On July 22, Eric Parsons and I flew into the area known as Little Switzerland, which is located on the Pika Glacier in the Alaska Range, about 35 miles southwest of Denali. First discovered and named by legendary bush pilot, Don Sheldon, Little Switzerland features many high quality moderate rock climbing objectives on granite towers in an incredible environment. Unfortnately, days of heavy fog over the Pika caused us to wait at the airstrip in Talkeetna and watch our number of possible climbing days diminish. Eventually, though, a clear window presented itself and we were able to fly in and land under blue skies, although we did constant battle with rain and fog over our entire week in the Pika.
(Flying into the Pika Glacier)
Wasting no time with the weather window, Eric and I dragged our gear across the glacier, set up a quick basecamp, donned our harnesses and immediately began skiing towards the formation known as The Trolls, which are three very prominent towers located on the eastern side of the upper Pika Glacier, with our sights on the Middle Troll, the tallest peak in the group. (1,300 feet III, 5.8) The weather held and after some very enjoyable crack climbing, we summitted at 1:00AM, under the midnight sun in 24-hour Alaska daylight, which at times can be a bit strange. Experience being “darked on” a few times in my climbing career has taught me that when you see the sun heading towards the horizon, you don’t keep going up, you start going down. Of all the ojbective hazards and obstacles in the Alaska range, darkness is simply not one of them and you can literally climb at all hours of the day or night.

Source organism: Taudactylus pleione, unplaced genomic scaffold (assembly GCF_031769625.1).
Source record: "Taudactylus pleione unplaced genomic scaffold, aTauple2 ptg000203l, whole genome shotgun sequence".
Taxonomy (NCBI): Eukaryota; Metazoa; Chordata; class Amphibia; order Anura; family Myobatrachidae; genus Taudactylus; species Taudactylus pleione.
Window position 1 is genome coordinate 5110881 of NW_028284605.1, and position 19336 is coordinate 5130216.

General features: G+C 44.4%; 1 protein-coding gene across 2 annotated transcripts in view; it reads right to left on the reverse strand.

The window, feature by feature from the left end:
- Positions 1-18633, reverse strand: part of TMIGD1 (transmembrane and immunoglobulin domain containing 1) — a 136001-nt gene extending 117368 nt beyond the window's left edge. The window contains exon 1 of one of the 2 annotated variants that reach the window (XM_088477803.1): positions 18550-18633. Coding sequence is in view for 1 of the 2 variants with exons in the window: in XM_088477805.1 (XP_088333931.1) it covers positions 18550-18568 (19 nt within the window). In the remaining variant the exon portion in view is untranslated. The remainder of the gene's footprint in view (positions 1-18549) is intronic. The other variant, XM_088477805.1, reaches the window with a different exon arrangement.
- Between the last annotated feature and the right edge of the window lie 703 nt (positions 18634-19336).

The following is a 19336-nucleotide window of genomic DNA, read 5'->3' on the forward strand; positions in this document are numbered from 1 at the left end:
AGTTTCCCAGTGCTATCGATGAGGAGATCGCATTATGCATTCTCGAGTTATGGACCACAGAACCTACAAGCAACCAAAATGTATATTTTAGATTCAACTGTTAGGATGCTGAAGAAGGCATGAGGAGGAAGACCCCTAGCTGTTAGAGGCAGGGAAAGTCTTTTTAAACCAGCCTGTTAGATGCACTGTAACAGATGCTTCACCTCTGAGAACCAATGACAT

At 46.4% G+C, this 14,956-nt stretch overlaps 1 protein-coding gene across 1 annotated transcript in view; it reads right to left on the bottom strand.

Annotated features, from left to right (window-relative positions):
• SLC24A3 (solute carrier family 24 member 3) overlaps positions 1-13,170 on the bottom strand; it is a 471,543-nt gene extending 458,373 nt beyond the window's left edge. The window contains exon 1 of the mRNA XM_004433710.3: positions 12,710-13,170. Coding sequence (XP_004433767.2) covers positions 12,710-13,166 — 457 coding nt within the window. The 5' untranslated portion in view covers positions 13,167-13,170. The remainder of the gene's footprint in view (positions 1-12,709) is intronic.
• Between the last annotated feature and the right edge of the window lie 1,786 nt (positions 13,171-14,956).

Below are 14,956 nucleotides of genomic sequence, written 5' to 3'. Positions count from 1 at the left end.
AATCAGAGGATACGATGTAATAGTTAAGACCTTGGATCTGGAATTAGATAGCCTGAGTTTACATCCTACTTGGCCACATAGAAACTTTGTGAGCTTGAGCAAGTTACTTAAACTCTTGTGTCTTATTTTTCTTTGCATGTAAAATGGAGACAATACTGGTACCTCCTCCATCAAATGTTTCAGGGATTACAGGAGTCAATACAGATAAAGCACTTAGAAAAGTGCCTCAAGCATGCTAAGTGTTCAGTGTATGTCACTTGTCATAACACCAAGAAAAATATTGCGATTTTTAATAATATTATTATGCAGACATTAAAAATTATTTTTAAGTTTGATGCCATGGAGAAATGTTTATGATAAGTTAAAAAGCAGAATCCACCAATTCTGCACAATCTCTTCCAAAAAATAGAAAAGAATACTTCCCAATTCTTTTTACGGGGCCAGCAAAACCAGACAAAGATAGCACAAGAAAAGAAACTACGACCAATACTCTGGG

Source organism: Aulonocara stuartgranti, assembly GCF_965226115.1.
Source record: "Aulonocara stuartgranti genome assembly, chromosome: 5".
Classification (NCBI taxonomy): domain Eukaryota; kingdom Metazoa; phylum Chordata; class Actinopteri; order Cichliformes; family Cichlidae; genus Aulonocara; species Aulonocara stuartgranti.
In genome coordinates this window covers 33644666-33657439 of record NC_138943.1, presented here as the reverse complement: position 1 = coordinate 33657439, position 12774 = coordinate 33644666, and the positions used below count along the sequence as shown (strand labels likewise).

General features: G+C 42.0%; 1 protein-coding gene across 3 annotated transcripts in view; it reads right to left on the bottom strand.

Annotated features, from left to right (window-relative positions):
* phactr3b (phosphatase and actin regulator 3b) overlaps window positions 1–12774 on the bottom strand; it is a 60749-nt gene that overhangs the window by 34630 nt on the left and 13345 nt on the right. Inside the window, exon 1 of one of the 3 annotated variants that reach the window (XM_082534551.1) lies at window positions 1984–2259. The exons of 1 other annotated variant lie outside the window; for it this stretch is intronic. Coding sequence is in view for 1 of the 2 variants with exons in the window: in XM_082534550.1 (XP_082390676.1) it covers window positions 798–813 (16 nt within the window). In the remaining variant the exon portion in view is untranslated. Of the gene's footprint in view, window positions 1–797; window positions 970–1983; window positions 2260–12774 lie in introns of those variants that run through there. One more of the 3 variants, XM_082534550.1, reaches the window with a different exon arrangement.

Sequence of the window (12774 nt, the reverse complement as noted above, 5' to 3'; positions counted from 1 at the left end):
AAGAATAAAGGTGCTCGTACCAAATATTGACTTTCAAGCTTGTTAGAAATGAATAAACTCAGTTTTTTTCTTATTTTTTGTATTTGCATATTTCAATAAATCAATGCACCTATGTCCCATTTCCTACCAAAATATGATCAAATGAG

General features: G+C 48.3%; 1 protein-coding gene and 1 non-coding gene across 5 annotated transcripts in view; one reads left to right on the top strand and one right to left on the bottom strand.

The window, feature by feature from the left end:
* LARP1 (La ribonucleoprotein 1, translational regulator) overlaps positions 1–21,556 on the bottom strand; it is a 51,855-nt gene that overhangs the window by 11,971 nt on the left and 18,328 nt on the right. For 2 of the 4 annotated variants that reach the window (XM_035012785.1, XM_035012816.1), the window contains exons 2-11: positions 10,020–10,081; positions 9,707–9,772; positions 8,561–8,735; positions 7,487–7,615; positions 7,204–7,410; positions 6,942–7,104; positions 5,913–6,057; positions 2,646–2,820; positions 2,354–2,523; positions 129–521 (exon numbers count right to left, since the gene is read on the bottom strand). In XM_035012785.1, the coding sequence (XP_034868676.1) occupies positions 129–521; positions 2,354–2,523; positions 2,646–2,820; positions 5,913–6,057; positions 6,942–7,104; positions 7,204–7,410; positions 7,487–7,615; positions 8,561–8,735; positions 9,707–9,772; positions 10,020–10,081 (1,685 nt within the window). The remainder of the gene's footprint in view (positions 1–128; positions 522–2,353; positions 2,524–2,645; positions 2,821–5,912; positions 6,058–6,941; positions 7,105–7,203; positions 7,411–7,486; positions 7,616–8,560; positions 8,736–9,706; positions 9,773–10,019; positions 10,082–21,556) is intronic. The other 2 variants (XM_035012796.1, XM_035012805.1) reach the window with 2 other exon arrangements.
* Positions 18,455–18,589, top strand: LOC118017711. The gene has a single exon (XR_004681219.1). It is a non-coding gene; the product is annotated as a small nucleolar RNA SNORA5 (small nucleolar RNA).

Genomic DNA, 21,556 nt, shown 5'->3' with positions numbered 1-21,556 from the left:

Our second objective was “The Lost Marsupial” route, which is the prominent rounded ridge on the south face of The Throne. (III, 5.8) Unfortunately, we were rained off on our first attempt, but went back the next day to finish the route and reach the summit. The knife edge summit ridge on The Throne offers some very interesting climbing over steep snow and wet rock, which made for an exciting descent as well.
My photo gear weathered the rain with no problems, and I kept a cotton bandana in my pocket at all times to wipe water off of the lenses. I climbed with my Nikon D200 camera and two lenses (17mm and 85mm) every day, usually keeping the gear in my pack for the vertical climbing sections and using my chest pouch or around my neck while skiing around the glacier and walking on summit ridges. While on the Pika, I experimented with some time lapse interval photography, a feature that’s built into the D200. I plan to combine the images into a short time lapse video and post here at a later date.
Although the weather prevented us from climbing anything else during this trip, our week in Little Switzerland has definitely inspired us to go back. There is certainly enough rock there to satisfy many trips into this incredible area.
Here are a few more images from my 2007 Pika Glacier trip. Also, check out the REAL Story of our Little Switzerland alpine climbing trip! Finally, here is a video that Eric shot of our exploits on (and off) the Pika Glacier.
Alaska Climbing by Joe Puryear
Special thanks to all the pilots and crew at Talkeetna Air Taxi for the incredible flights and for putting up with our shenanigans during our three days of waiting out the weather.
And finally, if you’re planning a trip to this region and you don’t already have Joe Puryear’s Alaska Climbing guide book, you’ll want to pick up a copy. It’s got topos and route maps for all the classic climbs in the area.